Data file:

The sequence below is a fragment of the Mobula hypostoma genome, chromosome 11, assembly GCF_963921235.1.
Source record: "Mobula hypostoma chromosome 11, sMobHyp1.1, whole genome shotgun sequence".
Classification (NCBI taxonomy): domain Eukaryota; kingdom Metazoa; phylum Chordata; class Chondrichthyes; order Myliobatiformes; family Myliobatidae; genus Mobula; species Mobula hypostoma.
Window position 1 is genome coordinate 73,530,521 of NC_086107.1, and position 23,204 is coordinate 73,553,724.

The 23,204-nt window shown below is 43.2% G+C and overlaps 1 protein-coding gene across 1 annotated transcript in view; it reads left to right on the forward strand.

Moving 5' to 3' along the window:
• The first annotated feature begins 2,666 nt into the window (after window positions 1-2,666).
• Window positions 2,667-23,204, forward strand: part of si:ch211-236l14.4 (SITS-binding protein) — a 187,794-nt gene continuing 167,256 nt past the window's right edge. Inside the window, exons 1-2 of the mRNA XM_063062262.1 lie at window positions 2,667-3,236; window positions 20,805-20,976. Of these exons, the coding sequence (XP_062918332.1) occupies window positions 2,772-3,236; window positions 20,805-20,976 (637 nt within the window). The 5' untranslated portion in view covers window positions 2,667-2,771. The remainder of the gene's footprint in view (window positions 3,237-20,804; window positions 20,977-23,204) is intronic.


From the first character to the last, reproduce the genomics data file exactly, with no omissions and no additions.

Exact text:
The sequence below is a fragment of the Mobula hypostoma genome, chromosome 11, assembly GCF_963921235.1.
Source record: "Mobula hypostoma chromosome 11, sMobHyp1.1, whole genome shotgun sequence".
Classification (NCBI taxonomy): domain Eukaryota; kingdom Metazoa; phylum Chordata; class Chondrichthyes; order Myliobatiformes; family Myliobatidae; genus Mobula; species Mobula hypostoma.
Window position 1 is genome coordinate 73,530,521 of NC_086107.1, and position 23,204 is coordinate 73,553,724.

The 23,204-nt window shown below is 43.2% G+C and overlaps 1 protein-coding gene across 1 annotated transcript in view; it reads left to right on the forward strand.

Moving 5' to 3' along the window:
• The first annotated feature begins 2,666 nt into the window (after window positions 1-2,666).
• Window positions 2,667-23,204, forward strand: part of si:ch211-236l14.4 (SITS-binding protein) — a 187,794-nt gene continuing 167,256 nt past the window's right edge. Inside the window, exons 1-2 of the mRNA XM_063062262.1 lie at window positions 2,667-3,236; window positions 20,805-20,976. Of these exons, the coding sequence (XP_062918332.1) occupies window positions 2,772-3,236; window positions 20,805-20,976 (637 nt within the window). The 5' untranslated portion in view covers window positions 2,667-2,771. The remainder of the gene's footprint in view (window positions 3,237-20,804; window positions 20,977-23,204) is intronic.